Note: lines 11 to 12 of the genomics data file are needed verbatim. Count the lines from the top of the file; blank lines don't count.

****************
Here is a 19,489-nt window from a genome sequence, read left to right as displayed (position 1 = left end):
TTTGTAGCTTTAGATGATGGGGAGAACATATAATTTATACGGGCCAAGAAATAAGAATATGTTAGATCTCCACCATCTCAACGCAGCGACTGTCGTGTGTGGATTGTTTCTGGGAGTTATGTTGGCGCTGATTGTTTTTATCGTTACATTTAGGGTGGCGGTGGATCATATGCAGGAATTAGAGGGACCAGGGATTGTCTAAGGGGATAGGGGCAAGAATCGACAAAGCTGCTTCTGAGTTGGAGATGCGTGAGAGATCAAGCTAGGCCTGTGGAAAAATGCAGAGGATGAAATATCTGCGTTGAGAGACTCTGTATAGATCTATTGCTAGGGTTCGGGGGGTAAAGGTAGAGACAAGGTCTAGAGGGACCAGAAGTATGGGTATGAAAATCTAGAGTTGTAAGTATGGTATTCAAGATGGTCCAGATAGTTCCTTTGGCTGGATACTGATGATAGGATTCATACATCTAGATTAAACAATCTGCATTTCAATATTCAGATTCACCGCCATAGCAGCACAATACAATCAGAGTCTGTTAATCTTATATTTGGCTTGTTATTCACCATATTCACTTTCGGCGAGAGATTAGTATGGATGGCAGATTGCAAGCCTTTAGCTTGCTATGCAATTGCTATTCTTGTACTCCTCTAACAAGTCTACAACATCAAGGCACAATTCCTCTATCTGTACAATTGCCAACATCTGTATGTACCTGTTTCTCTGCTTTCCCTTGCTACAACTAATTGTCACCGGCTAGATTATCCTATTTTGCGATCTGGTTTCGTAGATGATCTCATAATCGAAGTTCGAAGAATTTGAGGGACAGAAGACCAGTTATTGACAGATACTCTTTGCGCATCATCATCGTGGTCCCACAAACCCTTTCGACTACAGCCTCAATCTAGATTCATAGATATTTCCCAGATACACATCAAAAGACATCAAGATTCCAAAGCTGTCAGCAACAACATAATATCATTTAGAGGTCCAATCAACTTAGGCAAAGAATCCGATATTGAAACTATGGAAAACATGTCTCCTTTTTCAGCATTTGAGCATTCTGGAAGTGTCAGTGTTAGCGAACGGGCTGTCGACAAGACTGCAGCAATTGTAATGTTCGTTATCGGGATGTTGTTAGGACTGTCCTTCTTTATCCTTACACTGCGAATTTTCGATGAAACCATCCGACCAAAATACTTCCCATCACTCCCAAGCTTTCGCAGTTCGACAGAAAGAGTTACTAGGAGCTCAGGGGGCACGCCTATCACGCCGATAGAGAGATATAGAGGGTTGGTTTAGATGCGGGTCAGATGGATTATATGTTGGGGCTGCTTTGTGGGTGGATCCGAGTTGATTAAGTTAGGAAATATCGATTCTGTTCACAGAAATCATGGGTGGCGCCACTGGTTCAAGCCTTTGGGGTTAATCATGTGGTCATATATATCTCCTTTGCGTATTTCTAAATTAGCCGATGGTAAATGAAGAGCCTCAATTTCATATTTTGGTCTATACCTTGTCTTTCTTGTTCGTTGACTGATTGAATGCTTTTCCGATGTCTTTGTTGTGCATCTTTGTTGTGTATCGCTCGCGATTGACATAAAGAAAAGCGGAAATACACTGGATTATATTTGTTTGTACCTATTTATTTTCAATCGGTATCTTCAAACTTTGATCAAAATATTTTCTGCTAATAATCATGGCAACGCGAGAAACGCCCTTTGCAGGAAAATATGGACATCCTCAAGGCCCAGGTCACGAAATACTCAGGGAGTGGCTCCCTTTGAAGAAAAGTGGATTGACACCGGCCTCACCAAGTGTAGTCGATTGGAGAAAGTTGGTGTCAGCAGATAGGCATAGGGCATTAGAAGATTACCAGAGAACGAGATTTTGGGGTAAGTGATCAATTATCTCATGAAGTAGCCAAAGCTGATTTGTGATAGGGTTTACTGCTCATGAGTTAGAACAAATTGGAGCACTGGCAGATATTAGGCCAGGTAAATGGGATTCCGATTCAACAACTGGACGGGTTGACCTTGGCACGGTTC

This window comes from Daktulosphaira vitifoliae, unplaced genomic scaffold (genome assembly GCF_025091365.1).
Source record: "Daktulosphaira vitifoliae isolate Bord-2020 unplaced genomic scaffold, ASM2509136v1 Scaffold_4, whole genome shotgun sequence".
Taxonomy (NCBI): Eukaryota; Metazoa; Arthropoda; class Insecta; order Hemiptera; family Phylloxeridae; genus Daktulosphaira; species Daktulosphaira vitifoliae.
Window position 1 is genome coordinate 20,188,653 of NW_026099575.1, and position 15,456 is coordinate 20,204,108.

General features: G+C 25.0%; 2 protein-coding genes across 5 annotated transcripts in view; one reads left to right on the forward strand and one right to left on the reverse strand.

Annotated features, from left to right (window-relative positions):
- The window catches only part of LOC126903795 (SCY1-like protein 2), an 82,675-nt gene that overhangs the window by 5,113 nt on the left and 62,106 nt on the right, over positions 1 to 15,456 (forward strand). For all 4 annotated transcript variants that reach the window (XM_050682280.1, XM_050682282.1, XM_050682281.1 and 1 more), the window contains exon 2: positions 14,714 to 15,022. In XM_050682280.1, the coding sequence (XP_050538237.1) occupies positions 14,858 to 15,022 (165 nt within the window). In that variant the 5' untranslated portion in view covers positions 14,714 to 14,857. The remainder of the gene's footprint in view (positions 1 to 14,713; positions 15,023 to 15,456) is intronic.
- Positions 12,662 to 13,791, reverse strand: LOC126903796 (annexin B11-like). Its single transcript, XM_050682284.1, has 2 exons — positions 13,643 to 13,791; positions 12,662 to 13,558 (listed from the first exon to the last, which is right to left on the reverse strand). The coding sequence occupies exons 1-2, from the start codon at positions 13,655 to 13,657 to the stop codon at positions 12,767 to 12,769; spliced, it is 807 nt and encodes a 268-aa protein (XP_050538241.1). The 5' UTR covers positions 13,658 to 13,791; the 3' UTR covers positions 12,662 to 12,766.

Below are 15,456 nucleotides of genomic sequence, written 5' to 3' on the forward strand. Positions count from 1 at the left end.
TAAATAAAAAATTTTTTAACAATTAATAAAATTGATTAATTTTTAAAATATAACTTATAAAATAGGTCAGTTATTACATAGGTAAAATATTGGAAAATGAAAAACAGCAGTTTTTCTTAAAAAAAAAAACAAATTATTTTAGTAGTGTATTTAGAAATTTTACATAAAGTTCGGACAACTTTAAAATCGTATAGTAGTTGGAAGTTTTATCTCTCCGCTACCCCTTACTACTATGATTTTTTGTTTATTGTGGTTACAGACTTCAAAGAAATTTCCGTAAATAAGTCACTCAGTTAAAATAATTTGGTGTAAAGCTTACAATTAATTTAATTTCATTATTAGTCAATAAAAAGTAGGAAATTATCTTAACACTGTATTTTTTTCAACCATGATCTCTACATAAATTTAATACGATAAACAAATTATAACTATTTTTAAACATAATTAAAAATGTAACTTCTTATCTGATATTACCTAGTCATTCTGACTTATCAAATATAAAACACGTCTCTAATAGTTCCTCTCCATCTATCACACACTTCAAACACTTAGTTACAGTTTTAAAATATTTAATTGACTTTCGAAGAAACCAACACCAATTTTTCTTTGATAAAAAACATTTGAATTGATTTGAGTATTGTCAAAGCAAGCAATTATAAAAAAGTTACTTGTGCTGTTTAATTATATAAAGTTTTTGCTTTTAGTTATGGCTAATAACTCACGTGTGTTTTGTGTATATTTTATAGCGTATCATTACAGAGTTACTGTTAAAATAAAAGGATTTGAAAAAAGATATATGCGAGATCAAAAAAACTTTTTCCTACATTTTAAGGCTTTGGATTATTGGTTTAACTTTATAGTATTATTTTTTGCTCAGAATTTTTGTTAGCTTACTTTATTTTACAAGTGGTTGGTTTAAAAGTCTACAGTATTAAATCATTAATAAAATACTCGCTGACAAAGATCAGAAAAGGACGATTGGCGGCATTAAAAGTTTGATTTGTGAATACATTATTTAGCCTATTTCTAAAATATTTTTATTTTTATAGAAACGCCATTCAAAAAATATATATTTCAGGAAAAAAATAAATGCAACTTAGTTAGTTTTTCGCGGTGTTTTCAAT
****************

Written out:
Below are 15,456 nucleotides of genomic sequence, written 5' to 3' on the forward strand. Positions count from 1 at the left end.
TAAATAAAAAATTTTTTAACAATTAATAAAATTGATTAATTTTTAAAATATAACTTATAAAATAGGTCAGTTATTACATAGGTAAAATATTGGAAAATGAAAAACAGCAGTTTTTCTTAAAAAAAAAAACAAATTATTTTAGTAGTGTATTTAGAAATTTTACATAAAGTTCGGACAACTTTAAAATCGTATAGTAGTTGGAAGTTTTATCTCTCCGCTACCCCTTACTACTATGATTTTTTGTTTATTGTGGTTACAGACTTCAAAGAAATTTCCGTAAATAAGTCACTCAGTTAAAATAATTTGGTGTAAAGCTTACAATTAATTTAATTTCATTATTAGTCAATAAAAAGTAGGAAATTATCTTAACACTGTATTTTTTTCAACCATGATCTCTACATAAATTTAATACGATAAACAAATTATAACTATTTTTAAACATAATTAAAAATGTAACTTCTTATCTGATATTACCTAGTCATTCTGACTTATCAAATATAAAACACGTCTCTAATAGTTCCTCTCCATCTATCACACACTTCAAACACTTAGTTACAGTTTTAAAATATTTAATTGACTTTCGAAGAAACCAACACCAATTTTTCTTTGATAAAAAACATTTGAATTGATTTGAGTATTGTCAAAGCAAGCAATTATAAAAAAGTTACTTGTGCTGTTTAATTATATAAAGTTTTTGCTTTTAGTTATGGCTAATAACTCACGTGTGTTTTGTGTATATTTTATAGCGTATCATTACAGAGTTACTGTTAAAATAAAAGGATTTGAAAAAAGATATATGCGAGATCAAAAAAACTTTTTCCTACATTTTAAGGCTTTGGATTATTGGTTTAACTTTATAGTATTATTTTTTGCTCAGAATTTTTGTTAGCTTACTTTATTTTACAAGTGGTTGGTTTAAAAGTCTACAGTATTAAATCATTAATAAAATACTCGCTGACAAAGATCAGAAAAGGACGATTGGCGGCATTAAAAGTTTGATTTGTGAATACATTATTTAGCCTATTTCTAAAATATTTTTATTTTTATAGAAACGCCATTCAAAAAATATATATTTCAGGAAAAAAATAAATGCAACTTAGTTAGTTTTTCGCGGTGTTTTCAAT